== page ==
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Re: Fedora (Linux) is Destroying it self

Michael Nielsen wrote:

1. Removal of features - the user interfaces are being dumbed down, like recently I've searched for the ability to remove the "Raise on Click" feature that is default for Gnome MetaCity.

These are really development decisions made by Gnome upstream. It's really not as if you don't have plenty of alternatives to choose from.

2. The network interfaces are being bound to the user interface, such that if your X fails for some reason, or you are running on a text

If you require a persistent network connection without logging into X, you can always switch off the NetworkManager service and use the network service instead.

3. Mounts are also embedded into the user interface, rather than in the unix mount system, which means that the shares are not accessible for

Simply not true. Right this moment I'm copying podcasts to my mp3 player which was mounted directly by Gnome. It's accessible under /media/disk. My external USB drive, the partitions for the other OSs I have installed, my SD cards, camera etc are all available in a similar way.

4. Everything is thrown in huge collective directories, such as /usr/bin, /usr/lib etc, and it is a huge mess, just like windows with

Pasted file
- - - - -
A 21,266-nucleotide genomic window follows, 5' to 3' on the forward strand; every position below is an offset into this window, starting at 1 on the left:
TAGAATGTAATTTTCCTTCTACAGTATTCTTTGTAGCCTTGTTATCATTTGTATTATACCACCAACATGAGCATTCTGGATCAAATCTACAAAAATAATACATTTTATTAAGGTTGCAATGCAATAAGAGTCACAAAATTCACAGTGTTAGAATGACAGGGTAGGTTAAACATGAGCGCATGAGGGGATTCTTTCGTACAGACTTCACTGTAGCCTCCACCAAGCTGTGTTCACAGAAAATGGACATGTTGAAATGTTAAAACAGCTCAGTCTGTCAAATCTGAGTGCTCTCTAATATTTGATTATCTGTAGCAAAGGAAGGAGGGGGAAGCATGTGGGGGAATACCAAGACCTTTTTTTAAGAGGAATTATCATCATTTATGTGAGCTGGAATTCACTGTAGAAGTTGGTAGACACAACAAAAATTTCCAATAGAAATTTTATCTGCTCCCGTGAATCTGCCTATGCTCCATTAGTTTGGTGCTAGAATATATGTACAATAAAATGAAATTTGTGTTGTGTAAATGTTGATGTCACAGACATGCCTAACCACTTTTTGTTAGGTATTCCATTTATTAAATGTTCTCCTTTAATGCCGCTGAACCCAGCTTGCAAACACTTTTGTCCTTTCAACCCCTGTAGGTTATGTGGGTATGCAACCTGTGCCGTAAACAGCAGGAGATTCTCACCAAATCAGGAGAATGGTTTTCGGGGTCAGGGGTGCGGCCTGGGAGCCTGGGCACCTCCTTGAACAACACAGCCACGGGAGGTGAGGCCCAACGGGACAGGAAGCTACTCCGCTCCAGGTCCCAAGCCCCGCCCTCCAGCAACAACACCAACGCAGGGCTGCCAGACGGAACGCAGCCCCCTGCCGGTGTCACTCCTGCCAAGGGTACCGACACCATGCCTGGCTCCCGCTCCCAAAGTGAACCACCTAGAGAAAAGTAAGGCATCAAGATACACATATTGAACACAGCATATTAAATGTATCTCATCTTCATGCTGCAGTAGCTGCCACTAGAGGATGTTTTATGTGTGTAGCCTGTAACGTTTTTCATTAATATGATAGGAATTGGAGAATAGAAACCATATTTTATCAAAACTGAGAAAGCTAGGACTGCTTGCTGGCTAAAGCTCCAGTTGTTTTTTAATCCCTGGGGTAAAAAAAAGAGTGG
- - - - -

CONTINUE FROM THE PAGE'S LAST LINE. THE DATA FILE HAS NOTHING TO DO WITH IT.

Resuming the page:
I'm surprised at this one. This is a big plus for me. As someone who regularly has to deal with Solaris systems amongst others, I get tired of playing guess the location of the binary, hunt the man page and setting an ever increasing $PATH.

5. More and more services are bound up in the userinterface, such as the pulse audio, which is started by the GUI, this means if you use 2 user

Unfortunately Linux has suffered countless audio 'standards' and many applications have been slow to catch up with the standard du jour, if at all. Probably the single thing I most hate having to deal with when it doesn't just work.

wrong. The original concept for unix was to install an application such as firefox in either, /opt or /usr/local/.

IIRC /opt was intended for self contained applications, which provide their own tree. They are often statically compiled or depend only upon libraries and files found in their own tree. They can be a complete PITA to deal with. /usr/local I believe was intended to for installing software locally to a specific machine or a group of machines without interfering with system files or vice versa. Often the filesystems weren't even local but NFS mounted from a server or similar. Good package management and the fact that in general, most of the filesystems these days are local has negated those reasons and /usr/local is frequently (mis)used in other ways.

Such that the entire application was contained within a single installation directory, and then to use the PATH and LD_LIBRARY_PATH to allow the execution of the application.

Exactly, I refer to the PATH hell earlier. Additionally LD_LIBRARY_PATH is considered a security risk by many, especially when many OSs have had alternatives for years.

I'm really curious as to the reasoning for moving everything from the standard configuration mechanisms to the gui layer, breaking compatibility with scripting, and other standard UNIX featuers.

Curious. I maintain many Linux servers without a GUI installed. I don't think I've had a requirement to configure anything that's required a GUI. If by moving, you mean providing GUI tools for configuration tasks that have traditionally required a command line, I'm all for it.

Ian Chapman.

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